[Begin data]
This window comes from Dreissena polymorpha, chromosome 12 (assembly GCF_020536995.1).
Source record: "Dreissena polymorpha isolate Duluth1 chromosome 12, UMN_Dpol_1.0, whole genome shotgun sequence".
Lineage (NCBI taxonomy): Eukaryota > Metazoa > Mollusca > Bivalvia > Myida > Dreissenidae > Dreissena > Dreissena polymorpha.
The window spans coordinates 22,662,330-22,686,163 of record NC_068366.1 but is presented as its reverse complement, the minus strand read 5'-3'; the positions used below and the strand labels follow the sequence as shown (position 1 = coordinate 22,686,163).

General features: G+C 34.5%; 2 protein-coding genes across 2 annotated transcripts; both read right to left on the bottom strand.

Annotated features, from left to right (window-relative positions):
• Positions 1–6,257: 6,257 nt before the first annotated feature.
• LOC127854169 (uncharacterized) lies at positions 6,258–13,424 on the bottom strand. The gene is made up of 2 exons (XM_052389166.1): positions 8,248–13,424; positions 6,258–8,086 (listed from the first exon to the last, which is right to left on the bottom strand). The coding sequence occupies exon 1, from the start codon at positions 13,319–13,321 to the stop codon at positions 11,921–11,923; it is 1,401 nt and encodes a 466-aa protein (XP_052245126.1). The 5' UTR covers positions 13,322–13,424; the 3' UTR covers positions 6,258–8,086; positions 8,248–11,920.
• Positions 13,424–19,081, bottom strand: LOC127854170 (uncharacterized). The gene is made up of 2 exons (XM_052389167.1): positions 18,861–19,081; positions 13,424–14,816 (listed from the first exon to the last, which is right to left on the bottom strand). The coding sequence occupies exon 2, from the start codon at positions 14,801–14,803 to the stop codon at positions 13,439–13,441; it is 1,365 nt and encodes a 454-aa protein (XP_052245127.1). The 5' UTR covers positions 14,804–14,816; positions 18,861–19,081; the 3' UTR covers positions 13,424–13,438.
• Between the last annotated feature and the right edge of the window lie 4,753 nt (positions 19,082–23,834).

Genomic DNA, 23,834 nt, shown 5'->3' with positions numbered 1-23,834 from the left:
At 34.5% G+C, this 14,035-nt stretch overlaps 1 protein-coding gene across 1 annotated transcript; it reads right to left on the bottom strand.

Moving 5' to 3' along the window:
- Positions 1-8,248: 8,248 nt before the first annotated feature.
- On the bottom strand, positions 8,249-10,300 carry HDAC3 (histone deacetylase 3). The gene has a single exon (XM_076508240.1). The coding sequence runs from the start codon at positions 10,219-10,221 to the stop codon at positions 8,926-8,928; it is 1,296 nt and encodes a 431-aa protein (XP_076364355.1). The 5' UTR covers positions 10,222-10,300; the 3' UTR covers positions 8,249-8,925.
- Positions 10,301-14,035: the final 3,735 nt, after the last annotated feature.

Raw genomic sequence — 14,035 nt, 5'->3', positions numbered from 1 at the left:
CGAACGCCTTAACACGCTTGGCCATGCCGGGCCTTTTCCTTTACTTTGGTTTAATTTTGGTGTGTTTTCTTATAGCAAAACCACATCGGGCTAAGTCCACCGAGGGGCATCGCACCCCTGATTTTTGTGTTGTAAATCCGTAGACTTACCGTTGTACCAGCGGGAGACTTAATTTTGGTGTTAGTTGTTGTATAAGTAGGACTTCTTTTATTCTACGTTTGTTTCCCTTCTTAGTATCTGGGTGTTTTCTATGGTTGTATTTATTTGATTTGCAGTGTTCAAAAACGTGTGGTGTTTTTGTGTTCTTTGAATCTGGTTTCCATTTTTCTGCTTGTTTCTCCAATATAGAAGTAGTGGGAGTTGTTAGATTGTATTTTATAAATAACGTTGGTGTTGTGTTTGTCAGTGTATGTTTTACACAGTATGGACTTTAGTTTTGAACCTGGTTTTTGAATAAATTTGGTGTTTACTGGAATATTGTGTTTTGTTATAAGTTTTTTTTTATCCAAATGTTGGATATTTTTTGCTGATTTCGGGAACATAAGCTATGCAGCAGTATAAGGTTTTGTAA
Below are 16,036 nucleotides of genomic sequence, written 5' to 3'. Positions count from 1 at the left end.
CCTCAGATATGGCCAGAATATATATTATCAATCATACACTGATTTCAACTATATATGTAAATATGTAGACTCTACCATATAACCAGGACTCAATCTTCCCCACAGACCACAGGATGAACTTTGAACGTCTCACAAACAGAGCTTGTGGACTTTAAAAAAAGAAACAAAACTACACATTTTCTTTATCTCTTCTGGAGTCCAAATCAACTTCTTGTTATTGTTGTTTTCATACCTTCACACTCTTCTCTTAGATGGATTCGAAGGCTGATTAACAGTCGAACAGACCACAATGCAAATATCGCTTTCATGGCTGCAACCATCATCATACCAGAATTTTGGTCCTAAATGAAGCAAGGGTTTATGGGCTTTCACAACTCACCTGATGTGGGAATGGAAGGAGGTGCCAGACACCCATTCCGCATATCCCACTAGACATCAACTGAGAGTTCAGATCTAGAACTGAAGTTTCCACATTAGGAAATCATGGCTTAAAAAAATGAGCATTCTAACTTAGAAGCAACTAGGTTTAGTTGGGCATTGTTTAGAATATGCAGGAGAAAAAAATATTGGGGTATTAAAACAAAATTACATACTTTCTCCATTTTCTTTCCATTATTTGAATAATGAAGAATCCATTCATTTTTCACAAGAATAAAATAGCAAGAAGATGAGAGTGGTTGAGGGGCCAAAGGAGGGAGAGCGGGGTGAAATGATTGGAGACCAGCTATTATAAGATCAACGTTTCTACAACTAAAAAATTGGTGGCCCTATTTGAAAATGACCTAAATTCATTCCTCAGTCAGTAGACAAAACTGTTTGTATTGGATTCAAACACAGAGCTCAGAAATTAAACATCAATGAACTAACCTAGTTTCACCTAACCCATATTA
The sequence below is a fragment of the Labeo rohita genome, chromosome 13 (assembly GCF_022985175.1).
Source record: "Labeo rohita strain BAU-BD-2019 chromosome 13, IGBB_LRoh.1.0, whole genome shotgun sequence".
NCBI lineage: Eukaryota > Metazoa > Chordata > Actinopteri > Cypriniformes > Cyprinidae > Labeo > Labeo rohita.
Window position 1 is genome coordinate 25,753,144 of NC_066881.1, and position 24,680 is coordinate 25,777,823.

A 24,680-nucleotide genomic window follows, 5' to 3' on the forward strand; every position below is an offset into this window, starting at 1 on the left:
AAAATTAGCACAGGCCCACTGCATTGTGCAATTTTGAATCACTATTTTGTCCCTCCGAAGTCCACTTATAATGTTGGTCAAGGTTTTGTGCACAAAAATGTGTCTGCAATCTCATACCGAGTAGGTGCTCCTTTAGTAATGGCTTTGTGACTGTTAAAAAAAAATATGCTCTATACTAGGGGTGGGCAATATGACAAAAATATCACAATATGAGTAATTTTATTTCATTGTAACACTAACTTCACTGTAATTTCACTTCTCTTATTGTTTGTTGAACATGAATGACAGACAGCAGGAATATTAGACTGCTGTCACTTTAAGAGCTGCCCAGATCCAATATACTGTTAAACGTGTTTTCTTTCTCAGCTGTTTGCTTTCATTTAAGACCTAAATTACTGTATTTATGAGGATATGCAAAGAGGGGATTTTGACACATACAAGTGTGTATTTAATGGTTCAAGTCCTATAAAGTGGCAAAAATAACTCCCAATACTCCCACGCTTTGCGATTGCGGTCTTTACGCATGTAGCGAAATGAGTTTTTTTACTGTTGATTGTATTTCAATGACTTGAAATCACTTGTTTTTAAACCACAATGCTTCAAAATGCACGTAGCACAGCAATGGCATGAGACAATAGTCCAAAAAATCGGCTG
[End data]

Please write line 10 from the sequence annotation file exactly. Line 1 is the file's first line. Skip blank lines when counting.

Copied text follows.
• Between the last annotated feature and the right edge of the window lie 4,753 nt (positions 19,082–23,834).